For a book that has amongst the worst Goodreads ratings of any 2020 YA novel, has gotten mediocre-to-scathing trade journal reviews (Kirkus called it “frustratingly long-winded and rambling”) and which has already caused a flash-in-the-pan Twitter controversy due to people finding its content offensive, my book is really generating a lot of excitement amongst readers!
It’s kind of astonishing. My debut novel, Enter Title Here, was a lead title for Disney. They put a fair amount of money and effort into publicizing it, and I thought, at the time, that the efforts had worked. The book seemed to be getting mentioned everywhere. But it was nothing like this! Harper has done okay by the book. I actually have no idea what they’ve done. Maybe they’ve done something? But the end result has been incredible. Basically ever since the cover got released last August, people have been so hyped for the novel.
This is not something I was expecting. Because of the trade reviews, I sort of thought it’d just fade away. Now I don’t know if that’s gonna happen. I think people are going to at least attempt to read it.
Unfortunately, when those people do read the book, a lot of them do not like it! I had a call recently with Harper’s marketing team, and I wanted to joke that we should stop sending out ARCs, because I’ve seen so many people online go from: “One of my most anticipated 2020 releases” to “this book was a huge disappointment.”
That happened with my first book too. My worst review on Goodreads came from an ARC I handed personally at a conference. Definitely was like, wut, why am I even doing this?
With my first book, I stopped reading the bad reviews, because they just made me feel terrible. With this book, I’ve read them all! And none of them have particularly bothered me. When it comes to any book, all bad reviews tend to mention only a handful of things. With my first book it was: a) unlikable characters; b) plot was all over the place; and c) the ending was too abrupt.
With this book, it’s: a) the book has no plot; b) the characters are unlikable; c) it’s not a romance; and d) its depiction of bisexuality is problematic. None of these criticisms bother me, because I don’t agree with any of them. Bad reviews are the worst when they come with an element of shame: you know the reviewer is right, and you wish you could’ve fixed the problem. Here, all of these issues are a result of intentional choices I made. I think my only regret with this book is that I should’ve made it more explicitly about transgender identity. I was just starting to come out as trans when the book was finishing its edits, and I decided not to mess with it. On an aesthetic level, the ambiguity is great! It’s not a book about finding yourself, it’s about losing your shame at not knowing yourself. On a marketing level, well…it’d probably do better as a trans book.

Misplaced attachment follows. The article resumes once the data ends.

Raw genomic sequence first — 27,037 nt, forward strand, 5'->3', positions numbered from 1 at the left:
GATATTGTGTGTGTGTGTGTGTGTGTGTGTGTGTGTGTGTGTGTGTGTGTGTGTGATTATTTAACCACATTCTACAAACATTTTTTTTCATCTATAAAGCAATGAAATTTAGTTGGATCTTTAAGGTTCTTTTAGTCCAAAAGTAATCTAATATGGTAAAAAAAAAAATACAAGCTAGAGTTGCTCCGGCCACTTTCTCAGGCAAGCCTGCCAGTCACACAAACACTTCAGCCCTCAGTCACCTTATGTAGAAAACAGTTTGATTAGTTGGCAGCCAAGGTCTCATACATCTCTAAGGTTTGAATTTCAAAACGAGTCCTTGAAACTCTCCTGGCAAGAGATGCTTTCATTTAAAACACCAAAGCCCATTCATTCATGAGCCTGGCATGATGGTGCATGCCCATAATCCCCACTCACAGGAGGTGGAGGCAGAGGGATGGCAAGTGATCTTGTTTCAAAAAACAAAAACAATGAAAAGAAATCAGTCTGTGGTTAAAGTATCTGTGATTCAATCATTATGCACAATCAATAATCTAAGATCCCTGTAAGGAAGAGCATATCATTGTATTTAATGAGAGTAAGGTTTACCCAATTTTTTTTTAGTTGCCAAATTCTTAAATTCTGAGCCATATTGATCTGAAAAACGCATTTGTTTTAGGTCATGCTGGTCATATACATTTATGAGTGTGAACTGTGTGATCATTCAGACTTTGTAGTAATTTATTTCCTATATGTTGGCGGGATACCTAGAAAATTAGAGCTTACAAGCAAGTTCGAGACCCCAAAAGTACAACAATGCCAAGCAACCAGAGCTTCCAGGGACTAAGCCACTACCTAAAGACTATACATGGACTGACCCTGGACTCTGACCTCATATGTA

The other interesting thing about the book is some people LOVE it. They’re like, this book is me, I’ve finally been seen. That’s awesome. I expected that. There’s never been a depiction of queer sexuality, not just in YA but in any novel I can think of, that’s quite like that in We Are Totally Normal. Things I spent fifteen years learning have been put into a 70,000 word novel, and it makes me really happy that those lessons are useful to other people.
I didn’t write the book primarily to “help” kids. I don’t really write my books for kids. I just write books, and then I try to sell them as best I can. But I do think that the right kids will really love this book. And I’m hoping that somehow, amidst all the hype and hate, that those kids get ahold of it.
What’s so odd is that I’ve written exactly the right book at the right time. YA romantic comedies are blowing up. There’s a huge demand for m/m romances with people of color as leads. I’ve written exactly such a book. If I’d just done a paint-by-numbers portrait of bisexuality, people would’ve loved this book. But oh well. Instead it’s something different.
Some of my friends have been like, “The book isn’t being marketed well! It’s being marketed as a fluffy rom-com, and it’s not that!” To which I’ll say, “I participated fully in the marketing of this book! In fact I suggested marketing it as a fluffy rom-com! In my mind, it’s extremely fluffy. ” But, secondly, there’s no market anymore for issues-based LGBT YA. Whole market is taken over by romances. If there’s anything I’ve learned from my first book, it’s that there’s no percentage in releasing a book that people don’t think they want.
People want the thing that they think my book is, and that feel great! Most of them will be disappointed, but along the way, some people won’t be! And those people have already written some incredible, passionate, insightful reactions to the book. My book might be amongst the most detested 2020 YA releases, but for that very reason, it’s also amongst the most beloved.
Oh, by the way, I have a ton of ARCs of this book. So if you’re a book blogger who’s ever experienced any brand of questioning of their sexual or gender identity, shoot me an email at firstname.lastname@example.org, and I’ll see about maybe sending you a copy!